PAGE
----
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Charles and John Wesley

by Christopher Knapp

Charles WesleyCharles and John Wesley were so closely associated in their work that we speak of the brothers together. Though John, the great preacher, did not himself write many hymns, he translated a considerable number, notably some by Zinzendorf and Gerhardt.

Charles, the younger of the two by five years, was born at Epworth, Lincolnshire, England, in the year 1708. He was the youngest of 18 children; but nine of them had died in infancy, so that the mother, no doubt, often wondered if she would be able to raise the infant Charles. But the God who gave him being, spared him for the work He had for him to do, which is the only real reason any of us have for living, as a Christian catechism for generations has rightly taught: "The chief end of man is to glorify God and to enjoy Him forever.”

Charles received the beginning of his education from his godly mother, and later studied under his brother Samuel at Westminster School. After obtaining his degree from Oxford, he came out to the new colony of Georgia in America as secretary to the governor, General Oglethorpe. "At that time," one writes, he "was not experimentally a Christian, though he was ordained, and kept himself busily engaged in missionary work among the Indians.”

So one may come from a Christian home, you see, be highly educated, and an "ordained minister" even, and yet not be a Christian at all! Scripture says, twice over, "There is a way which seemeth right unto a man, but the end thereof are the ways of death" (Prov. 14:12; 16:25). Perhaps God has repeated this warning in His Word because He knew how many would take this way that seems right—thinking that because they say prayers and do good works they will be saved; so, in His compassion, God warns such, that they might trust to nothing but CHRIST, who says, "I am the Way;" and, No man cometh unto the Father, but by Me" (John 14:6).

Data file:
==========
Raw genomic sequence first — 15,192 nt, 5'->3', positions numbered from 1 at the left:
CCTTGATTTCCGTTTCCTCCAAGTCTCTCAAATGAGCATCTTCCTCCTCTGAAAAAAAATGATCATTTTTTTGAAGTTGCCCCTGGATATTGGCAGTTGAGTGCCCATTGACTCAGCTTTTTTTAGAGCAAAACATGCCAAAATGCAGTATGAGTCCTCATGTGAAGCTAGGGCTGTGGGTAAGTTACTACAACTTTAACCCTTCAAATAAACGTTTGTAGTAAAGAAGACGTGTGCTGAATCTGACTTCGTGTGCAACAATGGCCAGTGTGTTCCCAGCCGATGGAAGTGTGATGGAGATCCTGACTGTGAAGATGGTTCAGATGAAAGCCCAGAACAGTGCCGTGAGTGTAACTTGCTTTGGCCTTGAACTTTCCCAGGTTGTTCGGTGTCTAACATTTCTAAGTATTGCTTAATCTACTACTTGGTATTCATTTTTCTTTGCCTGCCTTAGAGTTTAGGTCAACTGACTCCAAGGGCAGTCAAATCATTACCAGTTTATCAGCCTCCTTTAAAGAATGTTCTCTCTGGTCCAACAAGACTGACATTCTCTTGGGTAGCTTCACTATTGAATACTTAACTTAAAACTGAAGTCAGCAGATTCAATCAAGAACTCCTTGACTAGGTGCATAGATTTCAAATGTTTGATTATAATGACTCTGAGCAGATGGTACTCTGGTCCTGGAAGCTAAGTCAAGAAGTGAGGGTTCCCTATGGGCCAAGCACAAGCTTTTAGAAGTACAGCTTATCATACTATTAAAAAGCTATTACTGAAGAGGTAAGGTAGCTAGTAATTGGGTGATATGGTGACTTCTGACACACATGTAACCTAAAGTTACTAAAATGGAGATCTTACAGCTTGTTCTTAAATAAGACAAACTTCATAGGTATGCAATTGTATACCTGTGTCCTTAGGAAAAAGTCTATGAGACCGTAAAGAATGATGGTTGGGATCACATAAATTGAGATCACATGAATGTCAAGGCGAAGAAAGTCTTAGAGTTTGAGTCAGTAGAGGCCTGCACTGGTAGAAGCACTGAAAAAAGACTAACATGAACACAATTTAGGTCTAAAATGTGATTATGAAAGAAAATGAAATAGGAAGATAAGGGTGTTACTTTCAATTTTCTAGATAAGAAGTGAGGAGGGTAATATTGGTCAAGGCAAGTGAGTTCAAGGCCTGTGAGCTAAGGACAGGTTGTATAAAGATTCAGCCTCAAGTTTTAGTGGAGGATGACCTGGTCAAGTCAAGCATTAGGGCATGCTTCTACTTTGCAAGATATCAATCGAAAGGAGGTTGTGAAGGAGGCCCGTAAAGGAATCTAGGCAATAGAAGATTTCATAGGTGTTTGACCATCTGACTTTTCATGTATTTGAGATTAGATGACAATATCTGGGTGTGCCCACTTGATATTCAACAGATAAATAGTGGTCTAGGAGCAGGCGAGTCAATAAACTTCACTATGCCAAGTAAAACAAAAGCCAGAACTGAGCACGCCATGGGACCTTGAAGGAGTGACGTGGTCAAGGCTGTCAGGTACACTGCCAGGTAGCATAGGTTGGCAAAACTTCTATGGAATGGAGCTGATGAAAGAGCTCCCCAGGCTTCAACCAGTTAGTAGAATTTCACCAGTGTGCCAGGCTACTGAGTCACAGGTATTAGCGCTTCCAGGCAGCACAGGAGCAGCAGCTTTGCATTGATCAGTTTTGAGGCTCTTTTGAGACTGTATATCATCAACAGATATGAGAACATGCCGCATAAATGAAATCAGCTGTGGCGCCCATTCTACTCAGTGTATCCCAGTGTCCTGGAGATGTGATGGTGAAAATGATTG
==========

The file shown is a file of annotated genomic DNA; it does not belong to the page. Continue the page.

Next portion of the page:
The next year Charles Wesley was truly converted to God, and for many years traveled all over England and Ireland with his brother John, preaching the gospel to high and low, Protestants and Catholics alike, offering to all salvation through "the blood of the Lamb”

On May 21, 1739 (the date of his conversion a year before), Charles Wesley commemorated the triumph of grace over his previous darkness and gloom by composing this memorable and worthy hymn of praise to his Redeemer:

"Oh, for a thousand tongues to sing
   My great Redeemer's praise;
The glories of my God and King,
  The triumphs of His grace!

My gracious Master and my God,
  Assist me to proclaim—
To spread through all the earth abroad
  The honors of Thy Name.

Jesus!—the Name that charms our fears,
  That bids our sorrows cease;
'Tis music in the sinner's ears,
  'Tis life, and health, and peace.

He breaks the power of canceled sin,
  He sets the pris'ner free;
His blood can make the foulest clean
  His blood availed for me!

He speaks—and, list'ning to His voice,
  New life the dead receive;
The mournful, broken hearts rejoice;
  The humble poor believe.

Hear Him, ye deaf! His praise, ye dumb,
  Your loosen'd tongues employ!
Ye blind, behold your Saviour come,
  And leap, ye lame, for joy!"

For nearly fifty years Charles Wesley wrote hymns which he composed as he went about preaching. As is almost invariably the case, it was on great occasions and in times of trouble and persecution that he wrote his best hymns.

It is told that at one time when he "had just begun a hymn in the open air, intending to preach to the gathering crowd, some half-drunken fellows came and struck up the tune of 'Nancy Dawson.' Between the hymn and their song it was sorry music, but the preacher's ear was quick enough to catch the meter of their song, and to master their tune there and then. He invited them to come again by-and-by, when he would be there and sing a song to their tune. They came, and he gave out a new hymn made for the occasion. The rough and merry tars seemed to enjoy the hymn more than their old song." The first verse will show how the new hymn suited the rough fellows who helped to sing it: